First midcourse brake?

Monday, June 20, 2005 1:20 PM
I was in the midst of a conversation about Space Mountain at Walt Disney World's Magic Kingdom recently, relating how Cast Members must push the rockets out of each block brake after an E-Stop and I got to wondering which ride had the first midcourse brake run installed.

Any ideas?

I thought it odd that Space Mountain requires the rockets be pushed and surmised that, perhaps, its design came early on in the life of the brake run as the cause. I have nothing of substance to back that up, of course, though I can't immediately think of other rides with midcourse brakes from much earlier than that era. Multiple lifts do not count.


Monday, June 20, 2005 1:24 PM
Almost every mouse and Herschell Mouses had brakes along their course. This dates at least back to the 50s.


Monday, June 20, 2005 1:25 PM
I think one of the first was the Matterhorn. It has a bunch of those old skid brakes throughout its course, which allows it to run many cars. While they don't slow the car down usually, they can stop the car in an E-stop. *** Edited 6/20/2005 5:25:58 PM UTC by coasterwiz***
Monday, June 20, 2005 1:28 PM
Ah yes, the perennial Wild Mouse. How could I have forgotten? Presumably, the mouse predated Matterhorn, even.

It's quite amazing how the real innovation in coaster technology came in small, not 456' tall packages.

I guess that just makes Space Mountain really bizarre.


Monday, June 20, 2005 1:31 PM
Mamoosh's avatar They date farther back than that, too. Coney's Cyclone [1927] has a MCBR on the second turn. I'm sure with a little detective work one can find older coasters that had them.

Edit - It makes Space Mtn poorly designed! LOL! I suspect the newer version will have MCBRs that are on a decline so trains will roll away from them once released.

*** Edited 6/20/2005 5:32:29 PM UTC by Mamoosh***

Monday, June 20, 2005 6:49 PM
The old Space Mtn's brake runs did have declines its just that they were so shallow that it would take too long to clear the block before the one behind it caught up causing more downtime. I remember reading somewhere that they used to push rockets in the station as well to get blocks cleared faster until they installed those pneumatic catapults (DL).

...and such

Monday, June 20, 2005 6:50 PM
Mamoosh's avatar You still helped make my point that the original was poorly designed.
Monday, June 20, 2005 7:21 PM
exactly...just reinforcing what you already stated =)

...and such

Monday, June 20, 2005 8:16 PM
I remember reading somewhere that Chicago's Riverview Bobs had 2 block brakes to allow 3-train operation on busy days. If I remember right, there was a special booth where an employee sat and turned the brakes on if needed.

Anybody have more insight into how this worked? *** Edited 6/21/2005 12:16:55 AM UTC by MooreOn***

- Chris
Monday, June 20, 2005 8:57 PM
Mamoosh's avatar Manually, Chris ;)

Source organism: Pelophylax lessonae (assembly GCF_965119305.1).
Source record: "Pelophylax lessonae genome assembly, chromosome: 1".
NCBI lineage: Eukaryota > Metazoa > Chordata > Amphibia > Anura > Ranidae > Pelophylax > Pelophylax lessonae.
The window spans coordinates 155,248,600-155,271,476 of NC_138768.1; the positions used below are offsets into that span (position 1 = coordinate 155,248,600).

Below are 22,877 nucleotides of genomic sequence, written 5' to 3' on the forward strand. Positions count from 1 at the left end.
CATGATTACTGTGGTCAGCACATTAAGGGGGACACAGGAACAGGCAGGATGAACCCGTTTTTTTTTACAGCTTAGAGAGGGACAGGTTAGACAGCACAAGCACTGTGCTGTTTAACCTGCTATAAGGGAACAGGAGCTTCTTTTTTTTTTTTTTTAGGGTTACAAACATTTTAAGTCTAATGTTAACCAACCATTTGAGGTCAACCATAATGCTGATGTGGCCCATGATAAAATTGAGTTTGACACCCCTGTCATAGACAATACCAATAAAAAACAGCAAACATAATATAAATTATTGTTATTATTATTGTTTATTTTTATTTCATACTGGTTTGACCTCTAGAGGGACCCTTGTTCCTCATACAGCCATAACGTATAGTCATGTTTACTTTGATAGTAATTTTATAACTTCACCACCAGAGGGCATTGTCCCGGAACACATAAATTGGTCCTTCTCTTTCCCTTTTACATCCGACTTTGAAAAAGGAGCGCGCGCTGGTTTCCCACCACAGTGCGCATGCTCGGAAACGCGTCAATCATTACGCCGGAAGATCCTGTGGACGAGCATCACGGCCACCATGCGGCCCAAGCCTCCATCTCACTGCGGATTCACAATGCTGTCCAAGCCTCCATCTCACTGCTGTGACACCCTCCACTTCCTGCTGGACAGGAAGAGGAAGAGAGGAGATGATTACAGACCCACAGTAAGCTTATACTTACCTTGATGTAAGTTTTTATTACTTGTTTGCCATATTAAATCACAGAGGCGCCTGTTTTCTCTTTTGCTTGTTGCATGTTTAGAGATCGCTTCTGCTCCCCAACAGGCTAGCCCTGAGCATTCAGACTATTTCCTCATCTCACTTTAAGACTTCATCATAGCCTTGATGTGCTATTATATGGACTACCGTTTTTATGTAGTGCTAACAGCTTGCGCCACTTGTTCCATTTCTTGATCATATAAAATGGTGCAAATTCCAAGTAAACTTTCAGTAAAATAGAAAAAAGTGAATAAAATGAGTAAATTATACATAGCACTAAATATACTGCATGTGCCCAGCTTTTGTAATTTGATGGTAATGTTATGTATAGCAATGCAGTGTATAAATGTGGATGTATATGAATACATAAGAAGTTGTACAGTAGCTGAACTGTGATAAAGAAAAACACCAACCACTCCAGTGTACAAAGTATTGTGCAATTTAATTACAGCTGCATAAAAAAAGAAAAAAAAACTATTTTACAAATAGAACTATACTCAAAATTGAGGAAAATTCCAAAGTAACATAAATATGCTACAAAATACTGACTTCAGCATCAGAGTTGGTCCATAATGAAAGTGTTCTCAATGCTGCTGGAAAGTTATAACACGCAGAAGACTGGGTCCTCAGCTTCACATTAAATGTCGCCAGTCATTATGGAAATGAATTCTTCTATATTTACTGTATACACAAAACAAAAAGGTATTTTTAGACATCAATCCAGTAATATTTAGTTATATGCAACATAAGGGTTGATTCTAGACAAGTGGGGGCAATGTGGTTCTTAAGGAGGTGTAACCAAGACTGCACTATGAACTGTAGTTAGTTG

Wednesday, June 22, 2005 12:32 AM
What if the operator got drunk? Or fell asleep? Or was suddenly stricken blind or stupid?

Would the trains then explode like in RCT?

Wednesday, June 22, 2005 3:06 AM
So that is what MCBR means. . . You silly kids. I would make the r lower case, but who am I to make such IMPORTANT decisions.

Michael Darling - Yes.

Edit: Break Run. . .Right on. *** Edited 6/22/2005 7:09:54 AM UTC by Word***

Down is the new up.
Wednesday, June 22, 2005 6:39 AM
MCBR = Mid-Course Brake Run... not just Mid-Course Brake... silly old person. ;)

Edit: Whoops. Your edit told me you realized that... and... you're not old.

*** Edited 6/22/2005 10:43:42 AM UTC by Michael Darling***

Wednesday, June 22, 2005 9:10 AM
First mid-course brake?

How about Thompson's Switchback Railway (1884)?

The cars would roll to the end of the track, then would be manually pushed to the top of the hill for the return run.

Maybe they didn't use actual brakes for the mid-course block, but still...

--Dave Althoff, Jr.

Wednesday, June 22, 2005 12:15 PM
Raven-Phile's avatar ^ I think that qualifies as more of a 2nd lift hill than a MCBR. Your mileage my vary :)


R.I.P LeRoi Moore 9/7/61 - 8/19/2008
Wednesday, June 22, 2005 3:31 PM
As a former Space Mountain MKP Cast Member I can tell you that the blocks are perfectly level on Space Mountain. The block brakes only have two settings Open (only manually) and close (automatic & manual). The only way to open a block after it has closed is to walk out to it and open it. Then you have to push the Rocket Sled out of the block once it is out it will almost always make to unload.
Wednesday, June 22, 2005 4:05 PM
Mamoosh's avatar The cars would roll to the end of the track, then would be manually pushed to the top of the hill for the return run.

Using that logic what about the original Russian ice runs? Those sleds had to get back to the top somehow ;)

Wednesday, June 22, 2005 4:20 PM
I saw a video of some ice slides and they were sliding on their butts. Maybe some had sleds.
Wednesday, June 22, 2005 5:24 PM
Mamoosh's avatar Found online:

"Every history has a starting point and most roller coaster historians agree that the roller coaster's origins were the Russian Ice Slides. These slides first appeared during the 17th century throughout Russia."

I highly doubt you saw video or film of that, RavTDD.

Wednesday, June 22, 2005 5:39 PM
I did see a video. They did not stop having them in the 17th fact, they still have some.

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